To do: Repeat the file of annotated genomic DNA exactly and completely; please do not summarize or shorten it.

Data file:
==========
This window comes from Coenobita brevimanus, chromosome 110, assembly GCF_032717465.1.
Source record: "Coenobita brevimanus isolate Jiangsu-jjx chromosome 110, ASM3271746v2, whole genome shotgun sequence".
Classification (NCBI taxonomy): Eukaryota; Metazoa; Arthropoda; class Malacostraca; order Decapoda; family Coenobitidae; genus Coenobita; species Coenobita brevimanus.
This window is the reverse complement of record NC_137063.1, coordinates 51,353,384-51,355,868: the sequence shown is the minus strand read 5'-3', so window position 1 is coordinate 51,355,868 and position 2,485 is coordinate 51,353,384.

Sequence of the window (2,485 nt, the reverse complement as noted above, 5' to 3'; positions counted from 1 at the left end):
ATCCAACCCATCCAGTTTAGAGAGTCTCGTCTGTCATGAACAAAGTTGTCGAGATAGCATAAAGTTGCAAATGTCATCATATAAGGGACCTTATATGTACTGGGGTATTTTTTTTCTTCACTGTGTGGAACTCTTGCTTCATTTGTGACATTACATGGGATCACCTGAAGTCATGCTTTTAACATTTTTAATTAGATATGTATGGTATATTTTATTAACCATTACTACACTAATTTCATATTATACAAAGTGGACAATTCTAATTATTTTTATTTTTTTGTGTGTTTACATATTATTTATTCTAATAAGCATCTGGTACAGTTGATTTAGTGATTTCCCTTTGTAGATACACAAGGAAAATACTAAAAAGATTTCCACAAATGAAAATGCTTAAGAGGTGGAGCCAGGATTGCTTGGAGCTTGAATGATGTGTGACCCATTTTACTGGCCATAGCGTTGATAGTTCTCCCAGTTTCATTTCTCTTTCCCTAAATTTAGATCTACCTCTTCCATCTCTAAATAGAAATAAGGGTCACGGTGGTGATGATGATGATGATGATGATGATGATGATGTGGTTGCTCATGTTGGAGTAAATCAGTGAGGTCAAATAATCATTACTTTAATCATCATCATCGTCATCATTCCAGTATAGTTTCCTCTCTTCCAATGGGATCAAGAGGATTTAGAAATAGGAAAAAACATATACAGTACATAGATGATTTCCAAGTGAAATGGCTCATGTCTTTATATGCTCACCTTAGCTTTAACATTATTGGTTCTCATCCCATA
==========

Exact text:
This window comes from Coenobita brevimanus, chromosome 110, assembly GCF_032717465.1.
Source record: "Coenobita brevimanus isolate Jiangsu-jjx chromosome 110, ASM3271746v2, whole genome shotgun sequence".
Classification (NCBI taxonomy): Eukaryota; Metazoa; Arthropoda; class Malacostraca; order Decapoda; family Coenobitidae; genus Coenobita; species Coenobita brevimanus.
This window is the reverse complement of record NC_137063.1, coordinates 51,353,384-51,355,868: the sequence shown is the minus strand read 5'-3', so window position 1 is coordinate 51,355,868 and position 2,485 is coordinate 51,353,384.

Sequence of the window (2,485 nt, the reverse complement as noted above, 5' to 3'; positions counted from 1 at the left end):
ATCCAACCCATCCAGTTTAGAGAGTCTCGTCTGTCATGAACAAAGTTGTCGAGATAGCATAAAGTTGCAAATGTCATCATATAAGGGACCTTATATGTACTGGGGTATTTTTTTTCTTCACTGTGTGGAACTCTTGCTTCATTTGTGACATTACATGGGATCACCTGAAGTCATGCTTTTAACATTTTTAATTAGATATGTATGGTATATTTTATTAACCATTACTACACTAATTTCATATTATACAAAGTGGACAATTCTAATTATTTTTATTTTTTTGTGTGTTTACATATTATTTATTCTAATAAGCATCTGGTACAGTTGATTTAGTGATTTCCCTTTGTAGATACACAAGGAAAATACTAAAAAGATTTCCACAAATGAAAATGCTTAAGAGGTGGAGCCAGGATTGCTTGGAGCTTGAATGATGTGTGACCCATTTTACTGGCCATAGCGTTGATAGTTCTCCCAGTTTCATTTCTCTTTCCCTAAATTTAGATCTACCTCTTCCATCTCTAAATAGAAATAAGGGTCACGGTGGTGATGATGATGATGATGATGATGATGATGATGTGGTTGCTCATGTTGGAGTAAATCAGTGAGGTCAAATAATCATTACTTTAATCATCATCATCGTCATCATTCCAGTATAGTTTCCTCTCTTCCAATGGGATCAAGAGGATTTAGAAATAGGAAAAAACATATACAGTACATAGATGATTTCCAAGTGAAATGGCTCATGTCTTTATATGCTCACCTTAGCTTTAACATTATTGGTTCTCATCCCATA